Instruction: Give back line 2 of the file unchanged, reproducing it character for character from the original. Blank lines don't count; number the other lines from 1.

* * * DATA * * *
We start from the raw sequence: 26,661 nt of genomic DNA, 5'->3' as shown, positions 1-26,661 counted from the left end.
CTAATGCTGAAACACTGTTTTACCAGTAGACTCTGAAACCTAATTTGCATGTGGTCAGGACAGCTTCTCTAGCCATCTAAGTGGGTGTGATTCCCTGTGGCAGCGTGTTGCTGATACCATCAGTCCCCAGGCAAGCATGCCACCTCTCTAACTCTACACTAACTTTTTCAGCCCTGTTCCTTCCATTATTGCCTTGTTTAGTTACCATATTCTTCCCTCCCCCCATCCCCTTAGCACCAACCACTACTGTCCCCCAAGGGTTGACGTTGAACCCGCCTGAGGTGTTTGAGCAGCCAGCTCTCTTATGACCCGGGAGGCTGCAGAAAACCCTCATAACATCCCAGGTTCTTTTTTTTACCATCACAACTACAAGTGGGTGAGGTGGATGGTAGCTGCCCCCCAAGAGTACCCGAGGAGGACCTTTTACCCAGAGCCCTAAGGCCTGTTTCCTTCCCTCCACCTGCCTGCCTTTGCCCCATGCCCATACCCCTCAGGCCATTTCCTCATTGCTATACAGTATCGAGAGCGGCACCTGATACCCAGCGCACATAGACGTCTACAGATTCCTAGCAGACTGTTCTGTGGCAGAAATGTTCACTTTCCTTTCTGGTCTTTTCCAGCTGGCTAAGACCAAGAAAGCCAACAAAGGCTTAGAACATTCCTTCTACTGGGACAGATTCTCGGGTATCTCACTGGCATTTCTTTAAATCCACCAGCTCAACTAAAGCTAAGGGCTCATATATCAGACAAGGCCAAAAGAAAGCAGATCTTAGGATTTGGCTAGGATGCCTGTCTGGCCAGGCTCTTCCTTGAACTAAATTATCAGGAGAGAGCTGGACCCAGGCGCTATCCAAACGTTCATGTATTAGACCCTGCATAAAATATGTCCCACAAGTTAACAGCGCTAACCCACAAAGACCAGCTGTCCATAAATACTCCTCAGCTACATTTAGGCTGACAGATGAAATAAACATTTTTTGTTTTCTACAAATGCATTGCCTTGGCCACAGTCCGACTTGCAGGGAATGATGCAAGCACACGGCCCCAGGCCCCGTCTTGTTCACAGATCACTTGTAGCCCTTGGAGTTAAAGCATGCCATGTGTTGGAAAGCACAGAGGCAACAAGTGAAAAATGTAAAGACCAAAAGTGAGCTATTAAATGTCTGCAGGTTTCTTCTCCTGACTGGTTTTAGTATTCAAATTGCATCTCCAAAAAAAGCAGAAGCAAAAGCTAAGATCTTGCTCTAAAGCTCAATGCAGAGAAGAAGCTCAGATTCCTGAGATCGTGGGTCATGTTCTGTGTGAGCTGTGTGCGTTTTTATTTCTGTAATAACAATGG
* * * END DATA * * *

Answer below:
CTAATGCTGAAACACTGTTTTACCAGTAGACTCTGAAACCTAATTTGCATGTGGTCAGGACAGCTTCTCTAGCCATCTAAGTGGGTGTGATTCCCTGTGGCAGCGTGTTGCTGATACCATCAGTCCCCAGGCAAGCATGCCACCTCTCTAACTCTACACTAACTTTTTCAGCCCTGTTCCTTCCATTATTGCCTTGTTTAGTTACCATATTCTTCCCTCCCCCCATCCCCTTAGCACCAACCACTACTGTCCCCCAAGGGTTGACGTTGAACCCGCCTGAGGTGTTTGAGCAGCCAGCTCTCTTATGACCCGGGAGGCTGCAGAAAACCCTCATAACATCCCAGGTTCTTTTTTTTACCATCACAACTACAAGTGGGTGAGGTGGATGGTAGCTGCCCCCCAAGAGTACCCGAGGAGGACCTTTTACCCAGAGCCCTAAGGCCTGTTTCCTTCCCTCCACCTGCCTGCCTTTGCCCCATGCCCATACCCCTCAGGCCATTTCCTCATTGCTATACAGTATCGAGAGCGGCACCTGATACCCAGCGCACATAGACGTCTACAGATTCCTAGCAGACTGTTCTGTGGCAGAAATGTTCACTTTCCTTTCTGGTCTTTTCCAGCTGGCTAAGACCAAGAAAGCCAACAAAGGCTTAGAACATTCCTTCTACTGGGACAGATTCTCGGGTATCTCACTGGCATTTCTTTAAATCCACCAGCTCAACTAAAGCTAAGGGCTCATATATCAGACAAGGCCAAAAGAAAGCAGATCTTAGGATTTGGCTAGGATGCCTGTCTGGCCAGGCTCTTCCTTGAACTAAATTATCAGGAGAGAGCTGGACCCAGGCGCTATCCAAACGTTCATGTATTAGACCCTGCATAAAATATGTCCCACAAGTTAACAGCGCTAACCCACAAAGACCAGCTGTCCATAAATACTCCTCAGCTACATTTAGGCTGACAGATGAAATAAACATTTTTTGTTTTCTACAAATGCATTGCCTTGGCCACAGTCCGACTTGCAGGGAATGATGCAAGCACACGGCCCCAGGCCCCGTCTTGTTCACAGATCACTTGTAGCCCTTGGAGTTAAAGCATGCCATGTGTTGGAAAGCACAGAGGCAACAAGTGAAAAATGTAAAGACCAAAAGTGAGCTATTAAATGTCTGCAGGTTTCTTCTCCTGACTGGTTTTAGTATTCAAATTGCATCTCCAAAAAAAGCAGAAGCAAAAGCTAAGATCTTGCTCTAAAGCTCAATGCAGAGAAGAAGCTCAGATTCCTGAGATCGTGGGTCATGTTCTGTGTGAGCTGTGTGCGTTTTTATTTCTGTAATAACAATGG